Beethoven’s obvious model for the tight integration of slow introduction and allegro was the first movement of Haydn’s ‘Drumroll’ Symphony, No 103, likewise in E flat and 6/8 time. The connection between the two works carries over into their not-so-slow second movements. Both are cast as a set of double variations on two alternating and related themes, one in C minor, the other in C major. Haydn begins in C minor and ends in C major. Beethoven reverses the process, opening with a charmingly demure – and distinctly Haydnesque – C major tune, and closing with fragments of the truculent, faintly Hungarian-sounding C minor theme, linked to the C major by its flicking ‘Scotch snap’ figures. After a full variation of each theme (the C major in wonderfully airy, dancing textures), the second variation of the C major tune is drastically shortened; then, in the movement’s climactic section, Beethoven powerfully exploits the C minor theme’s exotic, Hungarian flavour, with violin and cello in turn hurling out the tune against flamboyant keyboard figuration.

The third movement, noted as a minuet in the composer’s sketches but in the autograph marked simply ‘Allegretto ma non troppo’, is in A flat rather than the expected E flat major. The trio is thus the earliest instance in Beethoven of a work with movements in three different keys, a pattern he repeated in the ‘Harp’ Quartet of 1809, where the tonal centres are again E flat, A flat and C. Hearing this exquisitely tender, lulling music ‘blind’, many listeners would exclaim ‘Schubert!’. And it left a profound effect on the younger composer in a piece like the A flat Impromptu D935 No 2. Yet this romantic intermezzo, with its contrasting ‘trio’ that dissolves magically back into the main section, also recalls Haydn by quoting the beginning of the famous Largo from his Symphony No 88. Could it be that Beethoven, who had made peace with the now frail old man at a performance of The Creation in March 1808, consciously or unconsciously conceived the whole trio as a homage to his former teacher? Certainly the genial and exhilarating finale, full of rhythmic wit and good-humoured instrumental repartee, recreates Haydn’s spirit in terms of Beethoven’s own ‘middle period’ style. In keeping with the whole trio, the movement shows a fondness for relationships between keys a third apart: the gloriously exuberant second group of themes is in G major rather than the orthodox B flat, and is later recapitulated in C major. This prolonged emphasis on C major demands a long coda affirming the tonic, E flat. But what Beethoven gives us is not so much a coda as a second, varied, recapitulation that brings back all the themes in reverse order, then subsides to a quizzical pianissimo before generating a rousing send-off from the opening scales.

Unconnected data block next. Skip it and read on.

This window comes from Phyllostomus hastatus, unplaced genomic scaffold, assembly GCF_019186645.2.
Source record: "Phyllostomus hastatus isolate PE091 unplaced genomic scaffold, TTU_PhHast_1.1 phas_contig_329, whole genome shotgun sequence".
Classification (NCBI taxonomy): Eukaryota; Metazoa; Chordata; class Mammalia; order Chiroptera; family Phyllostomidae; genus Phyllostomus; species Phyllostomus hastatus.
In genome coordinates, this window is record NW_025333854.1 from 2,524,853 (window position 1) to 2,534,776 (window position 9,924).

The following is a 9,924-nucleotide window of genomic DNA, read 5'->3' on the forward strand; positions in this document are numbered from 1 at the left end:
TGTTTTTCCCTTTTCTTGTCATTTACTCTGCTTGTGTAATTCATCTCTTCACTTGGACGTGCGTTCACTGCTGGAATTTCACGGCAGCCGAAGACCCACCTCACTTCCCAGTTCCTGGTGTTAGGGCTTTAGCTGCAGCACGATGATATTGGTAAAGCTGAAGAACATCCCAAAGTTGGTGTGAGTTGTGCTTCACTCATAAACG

As a digestif the Florestan Trio offers the little Allegretto in B flat which Beethoven composed in June 1812 for ten-year-old Maximiliane, daughter of Antonie Brentano who is now the favourite candidate as the composer’s ‘Immortal Beloved’. This deliberately easy piece is a sonata movement in 6/8 ‘pastoral’ metre, wholly free of Beethoven’s trademark developmental tension yet full of gentle, guileless charm.

Richard Wigmore © 2003


Other albums in this series
'Beethoven: The Complete Music for Piano Trio' (CDS44471/4)
Beethoven: The Complete Music for Piano Trio
MP3 £20.00FLAC £20.00ALAC £20.00Buy by post £22.00 CDS44471/4  4CDs Boxed set (at a special price)  
'Beethoven: The Complete Music for Piano Trio, Vol. 2' (CDA67369)
Beethoven: The Complete Music for Piano Trio, Vol. 2
'Beethoven: The Complete Music for Piano Trio, Vol. 3' (CDA67393)
Beethoven: The Complete Music for Piano Trio, Vol. 3
'Beethoven: The Complete Music for Piano Trio, Vol. 4' (CDA67466)
Beethoven: The Complete Music for Piano Trio, Vol. 4